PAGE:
Photo by Vinith Bhandari Noci with permission for Varsity

It is not often that one strides through the glass doors of the ADC on a late Wednesday evening and exits them – a mere hour later – having had one’s understanding of an entire art form forever altered. Nevertheless, The Pied Piper is a show which utterly shattered my preconceptions of what mime is and what mime can be.

I should probably clarify that I have never seen mime performed in any capacity before and that I know absolutely nothing about the medium besides what I have gleaned through cultural osmosis. When I say that this show shattered my preconceptions what I mean is that nobody at any point pretended to be stuck inside an invisible box, nor did a procession of mimes ever emerge from an implausibly small car (which, having since undertaken some diligent journalistic research, I now realise is more of a clown thing).

“I did get the feeling that the director (Vinith Bhandari) had bitten off more than he could chew”

In all seriousness, there are elements of this show which are genuinely very impressive, and it’s always nice to see something a bit different take to the ADC stage. However, I did get the feeling that the director (Vinith Bhandari) had bitten off more than he could chew in attempting to tell a rather complex story without the use of classic theatrical crutches such as, you know, dialogue.

Before you start reflecting – based on the fact that I just described the plot of The Pied Piper as “complex” – that the average intelligence of Cambridge students has gone downhill recently, I should say that this production reimagines the tale and inserts various original scenes. I would truly love to be able to tell you more about these scenes. I would. Unfortunately, I watched most of them with only the vaguest comprehension of what was going on. Indeed, on occasion, it felt as though it were Christmas Day and I was trapped in a game of charades which I was going to lose, on a team with nine of my most theatrical family members who were all becoming increasingly frustrated at my obtuseness.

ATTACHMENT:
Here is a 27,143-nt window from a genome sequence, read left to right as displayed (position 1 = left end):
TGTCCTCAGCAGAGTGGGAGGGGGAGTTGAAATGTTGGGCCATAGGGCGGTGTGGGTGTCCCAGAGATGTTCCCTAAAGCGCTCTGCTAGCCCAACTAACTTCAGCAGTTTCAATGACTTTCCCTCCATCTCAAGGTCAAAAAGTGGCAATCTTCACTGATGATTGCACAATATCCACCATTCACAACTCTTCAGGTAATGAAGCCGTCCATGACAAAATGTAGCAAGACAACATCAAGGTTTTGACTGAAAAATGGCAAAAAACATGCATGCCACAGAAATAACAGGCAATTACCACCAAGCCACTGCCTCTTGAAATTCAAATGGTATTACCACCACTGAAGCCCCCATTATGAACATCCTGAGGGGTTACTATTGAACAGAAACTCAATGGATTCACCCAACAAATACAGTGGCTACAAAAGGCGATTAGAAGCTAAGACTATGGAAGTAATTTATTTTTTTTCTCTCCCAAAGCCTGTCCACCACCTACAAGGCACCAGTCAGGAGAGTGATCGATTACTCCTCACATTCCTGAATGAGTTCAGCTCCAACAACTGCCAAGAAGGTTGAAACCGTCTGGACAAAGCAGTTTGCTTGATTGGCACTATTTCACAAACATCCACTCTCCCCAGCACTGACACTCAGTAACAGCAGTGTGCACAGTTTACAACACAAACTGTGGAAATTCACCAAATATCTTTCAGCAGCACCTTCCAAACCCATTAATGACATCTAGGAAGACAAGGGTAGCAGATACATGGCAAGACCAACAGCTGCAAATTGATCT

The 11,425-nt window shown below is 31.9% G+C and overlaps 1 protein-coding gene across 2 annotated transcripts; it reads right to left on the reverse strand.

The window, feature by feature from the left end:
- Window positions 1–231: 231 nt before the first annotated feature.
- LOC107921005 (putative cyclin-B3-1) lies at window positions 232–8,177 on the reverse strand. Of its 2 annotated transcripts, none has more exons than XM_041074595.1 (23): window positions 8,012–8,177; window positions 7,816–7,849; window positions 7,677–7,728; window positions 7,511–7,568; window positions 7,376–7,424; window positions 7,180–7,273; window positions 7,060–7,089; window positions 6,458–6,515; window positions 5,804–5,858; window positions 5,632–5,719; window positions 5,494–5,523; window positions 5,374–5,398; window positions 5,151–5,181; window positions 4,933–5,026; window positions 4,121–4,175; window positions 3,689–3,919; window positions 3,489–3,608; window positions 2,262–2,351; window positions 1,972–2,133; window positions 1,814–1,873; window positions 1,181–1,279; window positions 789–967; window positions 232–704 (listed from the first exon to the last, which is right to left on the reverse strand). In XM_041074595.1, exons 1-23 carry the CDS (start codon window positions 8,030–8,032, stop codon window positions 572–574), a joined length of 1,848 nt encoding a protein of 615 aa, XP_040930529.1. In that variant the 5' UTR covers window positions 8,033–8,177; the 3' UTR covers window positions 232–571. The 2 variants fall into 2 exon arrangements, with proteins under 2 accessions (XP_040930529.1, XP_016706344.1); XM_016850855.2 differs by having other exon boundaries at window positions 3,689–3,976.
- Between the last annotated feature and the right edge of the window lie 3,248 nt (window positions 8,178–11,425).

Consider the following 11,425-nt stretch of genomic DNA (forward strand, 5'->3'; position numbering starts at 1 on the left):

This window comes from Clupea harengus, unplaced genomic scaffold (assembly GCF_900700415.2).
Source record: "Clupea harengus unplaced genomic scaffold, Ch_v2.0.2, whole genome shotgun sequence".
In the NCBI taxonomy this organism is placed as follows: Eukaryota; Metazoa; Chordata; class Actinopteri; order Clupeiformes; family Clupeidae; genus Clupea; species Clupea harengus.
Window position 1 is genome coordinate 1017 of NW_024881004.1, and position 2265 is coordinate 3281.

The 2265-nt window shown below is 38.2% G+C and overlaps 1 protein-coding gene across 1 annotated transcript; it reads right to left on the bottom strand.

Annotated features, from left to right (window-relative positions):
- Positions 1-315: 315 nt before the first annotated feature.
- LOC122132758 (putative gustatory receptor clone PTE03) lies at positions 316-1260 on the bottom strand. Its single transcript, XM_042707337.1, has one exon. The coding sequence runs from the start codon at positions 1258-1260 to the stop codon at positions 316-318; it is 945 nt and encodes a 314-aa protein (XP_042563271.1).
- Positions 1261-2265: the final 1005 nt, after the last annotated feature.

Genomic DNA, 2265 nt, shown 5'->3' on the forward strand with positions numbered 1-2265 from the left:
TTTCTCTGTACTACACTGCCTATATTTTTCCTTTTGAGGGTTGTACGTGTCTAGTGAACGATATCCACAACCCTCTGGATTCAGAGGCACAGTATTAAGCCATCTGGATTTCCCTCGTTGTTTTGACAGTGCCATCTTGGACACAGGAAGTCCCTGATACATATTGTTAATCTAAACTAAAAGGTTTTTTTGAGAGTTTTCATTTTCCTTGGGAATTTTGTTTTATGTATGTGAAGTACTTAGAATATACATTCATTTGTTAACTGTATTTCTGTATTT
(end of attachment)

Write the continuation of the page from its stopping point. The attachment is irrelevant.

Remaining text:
The show starts with a birth – presumably that of the piper himself. I think that they get put inside a tree at some point. There are several scenes involving birds. Beyond this insight, I’m afraid you’re on your own. The lack of clarity is a little annoying, as taking inspiration from such a simple and well-known story – a pest control guy dressed like a funky wizard lures rodents to their death and then does the same to some children – should come with the advantage that there is no danger of the audience getting lost. Not to mention the fact that the children don’t even die at the end in this version. I appreciate that this is a strange thing to be disappointed about, but there you go.

“Much credit has to go to the cast, who presumably undertook the immense challenge of learning a whole new art form and skill set in preparation for this show”